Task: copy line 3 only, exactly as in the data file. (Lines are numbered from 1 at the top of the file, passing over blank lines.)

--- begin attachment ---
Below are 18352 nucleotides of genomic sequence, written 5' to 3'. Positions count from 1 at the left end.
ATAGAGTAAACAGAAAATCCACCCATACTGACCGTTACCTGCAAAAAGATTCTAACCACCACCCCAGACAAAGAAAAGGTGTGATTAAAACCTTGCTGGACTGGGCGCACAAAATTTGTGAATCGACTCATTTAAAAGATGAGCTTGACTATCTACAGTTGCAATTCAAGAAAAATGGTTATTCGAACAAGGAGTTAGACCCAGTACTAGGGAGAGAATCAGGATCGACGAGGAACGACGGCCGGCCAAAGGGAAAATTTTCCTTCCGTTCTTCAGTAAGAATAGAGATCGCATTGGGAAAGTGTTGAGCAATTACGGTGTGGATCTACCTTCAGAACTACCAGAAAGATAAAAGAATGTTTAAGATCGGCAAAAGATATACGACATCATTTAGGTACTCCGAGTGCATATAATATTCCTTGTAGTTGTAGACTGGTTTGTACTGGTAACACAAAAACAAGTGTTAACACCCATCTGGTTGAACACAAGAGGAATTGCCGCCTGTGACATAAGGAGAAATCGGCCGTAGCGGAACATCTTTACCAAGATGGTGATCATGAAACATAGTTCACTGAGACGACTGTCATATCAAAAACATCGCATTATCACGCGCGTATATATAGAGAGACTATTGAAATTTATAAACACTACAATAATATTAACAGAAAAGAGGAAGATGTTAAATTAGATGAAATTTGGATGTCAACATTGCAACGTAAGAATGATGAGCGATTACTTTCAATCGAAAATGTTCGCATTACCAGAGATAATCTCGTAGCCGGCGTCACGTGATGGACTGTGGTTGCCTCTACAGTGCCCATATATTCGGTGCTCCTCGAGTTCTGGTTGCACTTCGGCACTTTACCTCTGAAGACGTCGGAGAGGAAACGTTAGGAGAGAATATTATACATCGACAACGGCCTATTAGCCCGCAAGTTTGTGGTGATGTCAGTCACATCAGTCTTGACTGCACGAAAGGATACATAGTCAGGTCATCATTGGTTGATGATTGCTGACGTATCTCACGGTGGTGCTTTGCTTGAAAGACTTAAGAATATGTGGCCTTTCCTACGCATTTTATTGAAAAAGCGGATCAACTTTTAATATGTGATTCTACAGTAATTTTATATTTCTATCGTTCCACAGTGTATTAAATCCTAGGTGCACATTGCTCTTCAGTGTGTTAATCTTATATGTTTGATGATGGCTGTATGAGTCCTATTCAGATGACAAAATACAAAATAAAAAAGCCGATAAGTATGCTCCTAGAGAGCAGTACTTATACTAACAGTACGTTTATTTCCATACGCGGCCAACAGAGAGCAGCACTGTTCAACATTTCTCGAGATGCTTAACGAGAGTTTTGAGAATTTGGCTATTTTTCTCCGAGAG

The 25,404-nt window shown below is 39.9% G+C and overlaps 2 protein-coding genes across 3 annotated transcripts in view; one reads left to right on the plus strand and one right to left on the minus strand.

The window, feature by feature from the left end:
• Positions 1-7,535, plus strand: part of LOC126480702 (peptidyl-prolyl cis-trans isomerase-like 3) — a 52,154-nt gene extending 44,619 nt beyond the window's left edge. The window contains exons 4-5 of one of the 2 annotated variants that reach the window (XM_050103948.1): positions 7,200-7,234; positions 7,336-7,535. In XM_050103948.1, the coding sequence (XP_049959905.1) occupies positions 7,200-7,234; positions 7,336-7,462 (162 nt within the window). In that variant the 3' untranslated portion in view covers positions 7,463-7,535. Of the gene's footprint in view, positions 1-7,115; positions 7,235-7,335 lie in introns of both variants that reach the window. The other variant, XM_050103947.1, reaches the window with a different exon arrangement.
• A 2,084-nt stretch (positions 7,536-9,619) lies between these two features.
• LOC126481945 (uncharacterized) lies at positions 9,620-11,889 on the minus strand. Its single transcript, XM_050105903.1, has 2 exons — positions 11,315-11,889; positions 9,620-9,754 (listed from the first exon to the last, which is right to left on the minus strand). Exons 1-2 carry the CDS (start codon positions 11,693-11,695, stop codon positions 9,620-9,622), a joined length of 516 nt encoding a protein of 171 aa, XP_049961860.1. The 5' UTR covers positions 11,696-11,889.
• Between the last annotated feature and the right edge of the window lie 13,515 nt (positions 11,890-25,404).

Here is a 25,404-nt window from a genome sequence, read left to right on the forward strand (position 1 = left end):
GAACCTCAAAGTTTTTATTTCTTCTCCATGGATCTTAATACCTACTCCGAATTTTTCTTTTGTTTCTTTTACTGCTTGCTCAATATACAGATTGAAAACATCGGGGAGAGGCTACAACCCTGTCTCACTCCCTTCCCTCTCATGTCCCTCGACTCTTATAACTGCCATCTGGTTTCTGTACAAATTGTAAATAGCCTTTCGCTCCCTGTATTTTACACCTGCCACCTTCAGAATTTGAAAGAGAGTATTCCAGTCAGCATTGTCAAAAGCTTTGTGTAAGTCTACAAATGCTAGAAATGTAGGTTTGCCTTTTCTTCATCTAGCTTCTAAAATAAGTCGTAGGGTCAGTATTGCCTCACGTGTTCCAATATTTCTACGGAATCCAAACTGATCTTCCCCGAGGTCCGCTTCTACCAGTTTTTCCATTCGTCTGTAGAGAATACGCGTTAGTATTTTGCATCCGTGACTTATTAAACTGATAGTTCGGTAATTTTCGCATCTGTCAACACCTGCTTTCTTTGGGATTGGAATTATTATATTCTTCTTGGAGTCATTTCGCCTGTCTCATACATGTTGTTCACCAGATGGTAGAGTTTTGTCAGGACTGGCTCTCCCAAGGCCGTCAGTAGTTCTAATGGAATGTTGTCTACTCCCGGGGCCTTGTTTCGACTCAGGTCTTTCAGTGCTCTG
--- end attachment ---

The 25,404-nt window shown below is 39.9% G+C and overlaps 2 protein-coding genes across 3 annotated transcripts in view; one reads left to right on the plus strand and one right to left on the minus strand.